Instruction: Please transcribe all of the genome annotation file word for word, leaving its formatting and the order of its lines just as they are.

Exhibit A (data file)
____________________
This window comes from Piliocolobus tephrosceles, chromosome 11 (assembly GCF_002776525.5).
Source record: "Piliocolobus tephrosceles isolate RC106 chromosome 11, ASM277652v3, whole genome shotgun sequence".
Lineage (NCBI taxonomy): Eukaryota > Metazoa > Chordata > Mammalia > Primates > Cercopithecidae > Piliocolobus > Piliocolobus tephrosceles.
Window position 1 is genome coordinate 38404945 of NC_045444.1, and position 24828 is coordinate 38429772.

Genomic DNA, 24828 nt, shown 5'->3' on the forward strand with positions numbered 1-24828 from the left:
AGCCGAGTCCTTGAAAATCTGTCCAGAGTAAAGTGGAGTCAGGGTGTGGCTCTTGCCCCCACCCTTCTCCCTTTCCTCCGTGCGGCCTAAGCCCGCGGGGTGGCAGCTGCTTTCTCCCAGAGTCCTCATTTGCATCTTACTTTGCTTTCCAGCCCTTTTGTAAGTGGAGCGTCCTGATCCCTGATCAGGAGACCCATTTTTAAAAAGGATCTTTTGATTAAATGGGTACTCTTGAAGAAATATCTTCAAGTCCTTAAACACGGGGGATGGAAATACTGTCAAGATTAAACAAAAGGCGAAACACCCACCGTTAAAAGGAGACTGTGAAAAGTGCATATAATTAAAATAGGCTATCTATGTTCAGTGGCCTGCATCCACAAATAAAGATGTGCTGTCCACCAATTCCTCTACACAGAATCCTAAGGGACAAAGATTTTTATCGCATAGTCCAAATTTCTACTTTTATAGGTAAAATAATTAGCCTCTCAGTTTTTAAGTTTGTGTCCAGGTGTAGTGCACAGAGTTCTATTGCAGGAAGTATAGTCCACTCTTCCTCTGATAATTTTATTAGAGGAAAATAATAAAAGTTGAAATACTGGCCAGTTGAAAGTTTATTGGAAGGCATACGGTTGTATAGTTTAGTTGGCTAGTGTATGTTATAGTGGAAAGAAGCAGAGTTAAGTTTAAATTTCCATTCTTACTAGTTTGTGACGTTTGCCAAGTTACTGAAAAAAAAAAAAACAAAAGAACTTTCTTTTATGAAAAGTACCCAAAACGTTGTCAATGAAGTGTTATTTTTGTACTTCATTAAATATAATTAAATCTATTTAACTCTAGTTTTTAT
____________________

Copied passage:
This window comes from Piliocolobus tephrosceles, chromosome 11 (assembly GCF_002776525.5).
Source record: "Piliocolobus tephrosceles isolate RC106 chromosome 11, ASM277652v3, whole genome shotgun sequence".
Lineage (NCBI taxonomy): Eukaryota > Metazoa > Chordata > Mammalia > Primates > Cercopithecidae > Piliocolobus > Piliocolobus tephrosceles.
Window position 1 is genome coordinate 38404945 of NC_045444.1, and position 24828 is coordinate 38429772.

Genomic DNA, 24828 nt, shown 5'->3' on the forward strand with positions numbered 1-24828 from the left:
AGCCGAGTCCTTGAAAATCTGTCCAGAGTAAAGTGGAGTCAGGGTGTGGCTCTTGCCCCCACCCTTCTCCCTTTCCTCCGTGCGGCCTAAGCCCGCGGGGTGGCAGCTGCTTTCTCCCAGAGTCCTCATTTGCATCTTACTTTGCTTTCCAGCCCTTTTGTAAGTGGAGCGTCCTGATCCCTGATCAGGAGACCCATTTTTAAAAAGGATCTTTTGATTAAATGGGTACTCTTGAAGAAATATCTTCAAGTCCTTAAACACGGGGGATGGAAATACTGTCAAGATTAAACAAAAGGCGAAACACCCACCGTTAAAAGGAGACTGTGAAAAGTGCATATAATTAAAATAGGCTATCTATGTTCAGTGGCCTGCATCCACAAATAAAGATGTGCTGTCCACCAATTCCTCTACACAGAATCCTAAGGGACAAAGATTTTTATCGCATAGTCCAAATTTCTACTTTTATAGGTAAAATAATTAGCCTCTCAGTTTTTAAGTTTGTGTCCAGGTGTAGTGCACAGAGTTCTATTGCAGGAAGTATAGTCCACTCTTCCTCTGATAATTTTATTAGAGGAAAATAATAAAAGTTGAAATACTGGCCAGTTGAAAGTTTATTGGAAGGCATACGGTTGTATAGTTTAGTTGGCTAGTGTATGTTATAGTGGAAAGAAGCAGAGTTAAGTTTAAATTTCCATTCTTACTAGTTTGTGACGTTTGCCAAGTTACTGAAAAAAAAAAAAACAAAAGAACTTTCTTTTATGAAAAGTACCCAAAACGTTGTCAATGAAGTGTTATTTTTGTACTTCATTAAATATAATTAAATCTATTTAACTCTAGTTTTTAT